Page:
Should I Think About Subletting My Place?
Understanding the risks of subletting can help you decide if this is the best option for you.
Subletting is a great way to maintain your apartment, condo, or house while you’re going to be away for an extended time period. Many members of the military end up subletting during their deployment, and it may also be a good option for college students who want to study abroad or go home for the summer but need to maintain their apartment near their college as well.
But before you hand over your keys, it’s a good idea to do your research and understand all the potential risks involved.
Will my landlord or leasing agent allow me to sublet?
This is the first question you should ask. If you don’t currently own the property, subletting may come down to whether or not you’re legally allowed. Check your lease agreement and talk to your landlord. If you’re allowed to sublet, it may be best to have them do the heavy lifting. A lot of landlords prefer for the subletting process to go through them — that way they can legally take control over the process, and you won’t be held liable.
Sublet to someone you know.
When possible, it’s always best to sublet to someone you know, or even an acquaintance. Ask friends and family for referrals and tell them to help spread the word. Having some familiarity with the person who will be inhabiting your space for months at a time not only gives you more peace of mind, but it’s inherently less of a risk.
Do your research on potential candidates and ask them questions about their lifestyle habits, income, and pets. If you sense something is off, trust your gut. They should be a good fit for you and your expectations, so make those clear from the start. Are they responsible for paying utilities or will you cover that? Who maintains the landscaping (if needed)? Consider outlining a list of non-negotiables: no smoking, no loud parties, no fire hazards, etc., and then cover that list with them and gauge their reaction. Having a reliable and respectful tenant you can trust relieves so much stress from the subletting situation.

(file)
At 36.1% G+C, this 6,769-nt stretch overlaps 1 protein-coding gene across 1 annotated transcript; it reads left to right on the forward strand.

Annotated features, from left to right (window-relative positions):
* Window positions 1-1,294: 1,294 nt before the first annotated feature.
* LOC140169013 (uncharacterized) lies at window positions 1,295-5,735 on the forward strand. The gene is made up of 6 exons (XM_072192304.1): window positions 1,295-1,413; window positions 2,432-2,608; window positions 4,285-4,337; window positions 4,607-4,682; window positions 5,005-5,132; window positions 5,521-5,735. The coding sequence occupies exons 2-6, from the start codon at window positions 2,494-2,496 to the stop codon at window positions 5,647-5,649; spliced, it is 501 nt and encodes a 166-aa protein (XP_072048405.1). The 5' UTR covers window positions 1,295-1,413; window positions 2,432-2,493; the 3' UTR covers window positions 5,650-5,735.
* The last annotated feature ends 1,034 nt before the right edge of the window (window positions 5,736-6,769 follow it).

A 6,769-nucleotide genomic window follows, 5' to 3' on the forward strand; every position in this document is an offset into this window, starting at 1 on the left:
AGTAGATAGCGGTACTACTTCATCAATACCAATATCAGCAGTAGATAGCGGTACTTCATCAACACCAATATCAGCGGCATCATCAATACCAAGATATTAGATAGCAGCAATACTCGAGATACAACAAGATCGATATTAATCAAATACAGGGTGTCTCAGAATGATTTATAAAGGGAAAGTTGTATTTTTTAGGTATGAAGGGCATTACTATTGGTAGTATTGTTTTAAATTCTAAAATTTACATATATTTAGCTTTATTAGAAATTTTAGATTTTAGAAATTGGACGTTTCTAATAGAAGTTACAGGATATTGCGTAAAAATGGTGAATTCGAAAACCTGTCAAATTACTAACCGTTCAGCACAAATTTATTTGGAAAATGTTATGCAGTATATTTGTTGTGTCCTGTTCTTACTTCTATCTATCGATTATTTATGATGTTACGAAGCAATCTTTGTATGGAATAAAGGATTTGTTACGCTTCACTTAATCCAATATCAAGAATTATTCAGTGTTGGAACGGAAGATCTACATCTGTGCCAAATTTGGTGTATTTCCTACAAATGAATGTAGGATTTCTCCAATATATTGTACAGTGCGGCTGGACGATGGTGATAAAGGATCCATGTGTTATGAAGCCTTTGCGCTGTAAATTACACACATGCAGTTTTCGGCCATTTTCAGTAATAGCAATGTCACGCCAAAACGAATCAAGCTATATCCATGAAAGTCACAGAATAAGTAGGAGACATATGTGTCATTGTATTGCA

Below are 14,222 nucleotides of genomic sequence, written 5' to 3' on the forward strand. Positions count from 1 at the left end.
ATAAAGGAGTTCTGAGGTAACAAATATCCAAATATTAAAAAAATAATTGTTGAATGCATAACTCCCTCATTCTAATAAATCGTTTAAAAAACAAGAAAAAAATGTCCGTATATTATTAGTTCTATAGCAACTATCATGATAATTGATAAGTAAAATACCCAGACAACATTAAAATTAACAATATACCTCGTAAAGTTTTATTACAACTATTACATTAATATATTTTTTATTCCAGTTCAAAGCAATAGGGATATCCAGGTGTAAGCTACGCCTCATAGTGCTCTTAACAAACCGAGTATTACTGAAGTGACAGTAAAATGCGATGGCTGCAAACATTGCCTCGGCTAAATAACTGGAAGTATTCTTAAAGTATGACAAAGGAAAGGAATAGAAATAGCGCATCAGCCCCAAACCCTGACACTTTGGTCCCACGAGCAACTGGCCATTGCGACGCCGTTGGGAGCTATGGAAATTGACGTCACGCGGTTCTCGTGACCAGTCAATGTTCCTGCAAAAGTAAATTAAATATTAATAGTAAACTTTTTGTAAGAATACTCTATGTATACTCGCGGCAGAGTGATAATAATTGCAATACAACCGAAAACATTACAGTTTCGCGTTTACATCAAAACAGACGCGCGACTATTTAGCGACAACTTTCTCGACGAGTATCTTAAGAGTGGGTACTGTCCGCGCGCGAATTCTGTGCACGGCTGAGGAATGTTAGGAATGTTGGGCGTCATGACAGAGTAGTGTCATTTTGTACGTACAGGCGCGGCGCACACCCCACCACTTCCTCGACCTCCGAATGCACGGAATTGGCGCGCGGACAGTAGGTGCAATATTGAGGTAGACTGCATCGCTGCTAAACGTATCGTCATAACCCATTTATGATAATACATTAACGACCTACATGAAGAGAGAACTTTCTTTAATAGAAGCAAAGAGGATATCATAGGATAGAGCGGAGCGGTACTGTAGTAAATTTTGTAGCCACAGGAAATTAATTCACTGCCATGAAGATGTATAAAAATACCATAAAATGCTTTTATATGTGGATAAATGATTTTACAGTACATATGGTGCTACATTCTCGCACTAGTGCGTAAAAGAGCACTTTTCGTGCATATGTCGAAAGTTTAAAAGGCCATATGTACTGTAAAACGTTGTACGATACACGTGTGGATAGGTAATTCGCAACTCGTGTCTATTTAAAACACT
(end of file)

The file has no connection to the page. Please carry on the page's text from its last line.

Check in when you can.
Stay in frequent communication with them. This conveys the fact that you genuinely care for them, as well as the rental. Ask them how they’re doing, if they’re experiencing any issues, or if the space needs any repairs or updates. It’s a great reminder that the space is still yours and you still have an investment in it.
Can I suspend my renters insurance if I’m leaving for a while?
If you maintain a current renters insurance policy on your apartment, condo or rent house (and let’s be honest, you should), it might be worth reaching out to your agent to see what the pros and cons are of suspending your policy while you sublet. Every carrier is different, and many of the regulations vary from state to state. However — if you keep your furniture and/or some belongings within the space, you might consider maintaining your renters insurance. If you sublet frequently, there are insurance options that act more like a landlord’s policy that might work better for your situation. The best advice? Check with your agent for solid answers to your specific situation.
Lock up any valuables.
This usually goes unsaid, but removing your valuables and packing up sensitive documents should be handled before you sublet. If you’re leaving behind any furniture, just know that it’s at the mercy of the tenant for the period of use.
Before you say yes…
You’re almost there — you’ve found the perfect person to sublet your place, but there’s one last thing you should require of them before you make it official. Asking them to provide proof of their own renters insurance policy is a great way to make sure they are a responsible tenant. This ensures that their own belongings are covered, and you won’t be held liable.
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